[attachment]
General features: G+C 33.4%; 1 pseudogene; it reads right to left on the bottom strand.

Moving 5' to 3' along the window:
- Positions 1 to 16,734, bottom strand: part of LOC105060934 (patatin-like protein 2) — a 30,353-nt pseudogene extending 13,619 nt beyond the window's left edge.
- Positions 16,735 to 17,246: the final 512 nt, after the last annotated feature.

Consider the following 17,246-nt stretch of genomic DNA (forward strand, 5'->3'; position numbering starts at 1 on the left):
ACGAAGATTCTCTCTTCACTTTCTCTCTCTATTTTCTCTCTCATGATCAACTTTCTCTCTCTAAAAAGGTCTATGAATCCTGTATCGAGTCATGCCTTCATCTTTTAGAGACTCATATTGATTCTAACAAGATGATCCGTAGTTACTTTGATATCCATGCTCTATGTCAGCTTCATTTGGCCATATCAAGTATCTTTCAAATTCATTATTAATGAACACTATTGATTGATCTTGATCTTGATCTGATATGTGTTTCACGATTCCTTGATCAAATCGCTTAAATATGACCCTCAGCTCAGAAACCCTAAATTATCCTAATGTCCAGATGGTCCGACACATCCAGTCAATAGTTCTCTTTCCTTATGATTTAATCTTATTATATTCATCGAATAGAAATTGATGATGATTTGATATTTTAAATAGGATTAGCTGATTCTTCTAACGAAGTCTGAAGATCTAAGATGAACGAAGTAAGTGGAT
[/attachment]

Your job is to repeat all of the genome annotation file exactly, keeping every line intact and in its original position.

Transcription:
General features: G+C 33.4%; 1 pseudogene; it reads right to left on the bottom strand.

Moving 5' to 3' along the window:
- Positions 1 to 16,734, bottom strand: part of LOC105060934 (patatin-like protein 2) — a 30,353-nt pseudogene extending 13,619 nt beyond the window's left edge.
- Positions 16,735 to 17,246: the final 512 nt, after the last annotated feature.

Consider the following 17,246-nt stretch of genomic DNA (forward strand, 5'->3'; position numbering starts at 1 on the left):
ACGAAGATTCTCTCTTCACTTTCTCTCTCTATTTTCTCTCTCATGATCAACTTTCTCTCTCTAAAAAGGTCTATGAATCCTGTATCGAGTCATGCCTTCATCTTTTAGAGACTCATATTGATTCTAACAAGATGATCCGTAGTTACTTTGATATCCATGCTCTATGTCAGCTTCATTTGGCCATATCAAGTATCTTTCAAATTCATTATTAATGAACACTATTGATTGATCTTGATCTTGATCTGATATGTGTTTCACGATTCCTTGATCAAATCGCTTAAATATGACCCTCAGCTCAGAAACCCTAAATTATCCTAATGTCCAGATGGTCCGACACATCCAGTCAATAGTTCTCTTTCCTTATGATTTAATCTTATTATATTCATCGAATAGAAATTGATGATGATTTGATATTTTAAATAGGATTAGCTGATTCTTCTAACGAAGTCTGAAGATCTAAGATGAACGAAGTAAGTGGAT